US-Iran: portents of 'the mother of all wars'

The editor-in-chief of the pan-Arab newspaper Al Quds al Arabi, Abdelbari Atwan, wrote in his front-page column yesterday that the Arab region must brace for the "mother of all wars" that will change its political map.

The editor-in-chief of the pan-Arab newspaper Al Quds al Arabi, Abdelbari Atwan, wrote in his front-page column yesterday that the Arab region must brace for the "mother of all wars" that will change its political map. Mr Atwan was responding to a statement on Sunday by Admiral Michael Mullin, the US chairman of the Joint Chiefs of Staff, who said the US forces have a plan for an attack on Iran.

Previous wars with the US and Israel have taught the Arabs that the decision to wage war against them usually takes months before military operations are launched. These are preceded by demonising PR campaigns. The build-up to the US invasion of Iraq in 2003 and the Israeli war on Lebanon in 2006 attest to that.  Now, there is a host of developments that may put the future of the whole region on the line. First, there is the international tribunal which is expected to accuse Hizbollah of the assassination of the former Lebanese prime minister Rafik Hariri next month. Second, there is the intensive (verging on bullying) US pressure on the Palestinian Authority to resume talks with the Israelis, the tradition being that the US and Israel wage wars only when the Palestinian-Israeli track is cleared. Finally, two days ago, mystery missiles hit Jordan and Israel. Admiral Mullen was wise to say that he was "worried".

"Our plane landed in Beirut before that of the Custodian of the Holy Places," wrote Tariq al Homayed, the editor-in-chief of the London-based newspaper Asharq al Awsat. "From there, we went straight to the presidential palace. We walked into the reception area, and there we came face to face with the key figures of the political crisis in Lebanon."

Everyone was there waiting for the arrival of King Abdullah of Saudi Arabia, the Syrian president Bashar Assad and their host, the Lebanese president Michel Suleiman, in a landmark tripartite summit last week. "I wished there was a camera there to broadcast live the fringe meetings and the small talk, and how many Lebanese politicians know how to crack jokes while punching each under the belt with the utmost ease," the editor wrote.

"For instance, you would hear a very well-known Lebanese figure say to the Iranian ambassador - and this I heard with my own ears: 'How about that [person X]? Are you satisfied with him?' "Then, while waiting at the reception, I told a friend: 'Imagine if this room were to be shut off and, with all its Lebanese politicians, transported on a plane to a place very far away. What a relief it would be for Lebanon and its people?' He retorted: 'Others like them will come out in a month', as he gave one of his opponents a hearty handshake and a big smile."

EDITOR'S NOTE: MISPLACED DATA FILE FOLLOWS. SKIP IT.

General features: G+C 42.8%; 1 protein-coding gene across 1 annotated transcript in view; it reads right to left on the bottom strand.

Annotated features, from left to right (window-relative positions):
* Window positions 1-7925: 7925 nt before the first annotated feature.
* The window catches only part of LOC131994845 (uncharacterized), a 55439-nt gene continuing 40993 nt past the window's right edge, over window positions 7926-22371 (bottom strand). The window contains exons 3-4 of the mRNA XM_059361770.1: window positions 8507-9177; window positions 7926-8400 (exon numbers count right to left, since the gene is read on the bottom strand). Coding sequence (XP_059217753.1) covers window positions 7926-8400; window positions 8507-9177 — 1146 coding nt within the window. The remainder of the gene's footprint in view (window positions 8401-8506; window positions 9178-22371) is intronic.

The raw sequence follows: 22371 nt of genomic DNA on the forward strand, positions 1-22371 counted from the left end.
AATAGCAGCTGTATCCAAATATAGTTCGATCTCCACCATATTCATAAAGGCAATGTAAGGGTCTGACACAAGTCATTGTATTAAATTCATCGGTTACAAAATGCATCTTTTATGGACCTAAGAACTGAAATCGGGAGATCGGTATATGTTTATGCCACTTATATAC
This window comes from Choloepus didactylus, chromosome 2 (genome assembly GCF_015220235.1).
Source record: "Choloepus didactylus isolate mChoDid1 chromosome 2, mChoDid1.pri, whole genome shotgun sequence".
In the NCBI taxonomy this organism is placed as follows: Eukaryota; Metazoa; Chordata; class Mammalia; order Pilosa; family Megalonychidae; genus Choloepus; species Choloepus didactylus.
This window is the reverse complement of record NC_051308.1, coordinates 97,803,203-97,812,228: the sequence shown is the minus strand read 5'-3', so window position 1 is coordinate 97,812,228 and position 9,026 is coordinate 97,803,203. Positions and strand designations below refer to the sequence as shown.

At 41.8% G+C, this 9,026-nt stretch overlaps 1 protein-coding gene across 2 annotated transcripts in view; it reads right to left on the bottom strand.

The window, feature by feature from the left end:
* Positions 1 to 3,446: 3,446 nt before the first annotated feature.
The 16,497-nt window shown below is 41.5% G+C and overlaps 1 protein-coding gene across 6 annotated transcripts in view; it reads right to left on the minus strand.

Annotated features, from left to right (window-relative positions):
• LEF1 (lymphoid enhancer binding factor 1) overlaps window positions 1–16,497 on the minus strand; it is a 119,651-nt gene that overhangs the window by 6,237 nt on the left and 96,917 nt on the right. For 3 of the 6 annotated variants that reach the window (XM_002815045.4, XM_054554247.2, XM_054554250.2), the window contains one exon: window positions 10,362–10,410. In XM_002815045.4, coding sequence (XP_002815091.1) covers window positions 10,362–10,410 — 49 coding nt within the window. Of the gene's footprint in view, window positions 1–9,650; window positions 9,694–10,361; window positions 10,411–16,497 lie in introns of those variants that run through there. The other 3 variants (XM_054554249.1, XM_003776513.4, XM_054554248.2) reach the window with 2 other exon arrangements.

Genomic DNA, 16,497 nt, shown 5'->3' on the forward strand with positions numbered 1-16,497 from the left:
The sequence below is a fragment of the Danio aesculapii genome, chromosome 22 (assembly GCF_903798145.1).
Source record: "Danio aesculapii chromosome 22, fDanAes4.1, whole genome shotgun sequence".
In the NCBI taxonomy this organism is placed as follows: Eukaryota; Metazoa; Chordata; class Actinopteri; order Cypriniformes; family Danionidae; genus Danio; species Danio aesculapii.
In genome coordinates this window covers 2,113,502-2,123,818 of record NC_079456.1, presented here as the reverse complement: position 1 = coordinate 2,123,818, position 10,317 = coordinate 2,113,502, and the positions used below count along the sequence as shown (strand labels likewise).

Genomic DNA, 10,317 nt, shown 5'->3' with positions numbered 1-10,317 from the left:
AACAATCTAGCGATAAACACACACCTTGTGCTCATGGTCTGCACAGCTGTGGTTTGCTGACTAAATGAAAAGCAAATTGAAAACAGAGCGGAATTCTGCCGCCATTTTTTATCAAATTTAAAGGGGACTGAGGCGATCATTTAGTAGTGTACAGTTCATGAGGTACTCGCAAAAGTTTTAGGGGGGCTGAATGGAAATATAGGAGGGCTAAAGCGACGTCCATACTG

"Just as they wage their wars on our soil, they also conduct their reconciliations on it, in this tinderbox of a piece of land that duly sums up the degradation of the situation in the Arab region," wrote Nayla al Tweini in the Beirut-based daily newspaper Annahar. The past week teemed with official visits, meetings and calls for calm and dialogue in the Lebanese domestic scene. True, the Saudi King Abdullah's tour in the Middle East was a goodwill gesture aimed at mending fences between the regional players, but it wouldn't have succeeded if it weren't for Syria's recent "return to hide under the Arab cloak" following the Security Council's sanctions on Iran and the possibility of an indictment by the international tribunal that might involve Syria or agencies affiliated with it.

In the last two decades, Saudi Arabia, Egypt and, more recently, Qatar have been exerting every effort to save Lebanon from various traps laid in the way of its stability. Syria, however, has always held the reins of true civil peace in the country. And if Damascus is to pass "the credibility test", it must continue on the path of pacification and prompt its allies to opt for dialogue instead of confrontation.

This is not the first time Jordan is the target of "a cowardly terrorist act", and it won't be the last, the Jordanian newspaper Addustour stated in its editorial, following a mystery missile attack that killed one person and injured four others two days ago.  Terrorists seek to hurt the Hashemite Kingdom of Jordan in view of "its tough stances, steadfast adherence to Arab nationalist tenets and determination to support the brotherly Palestinian people in their legitimate struggle for their national and historical right to establish their independent state on their own national territory, with Jerusalem as its capital."

King Abdullah II has managed to expose the "gangs of the occupation, their expansionist goals, their disingenuous commitment to peace and their use of negotiations to enforce the status quo and ratchet up settlement building and Judaisation projects." The newspaper said the attack "smelled of Zionism" and will not serve any "insidious agendas", no matter how the perpetrators try to "scramble the cards".

The fact that Jordan has been targeted twice in the span of several months will not move the kingdom one inch away from its political commitments. * Digest compiled by Achraf A El Bahi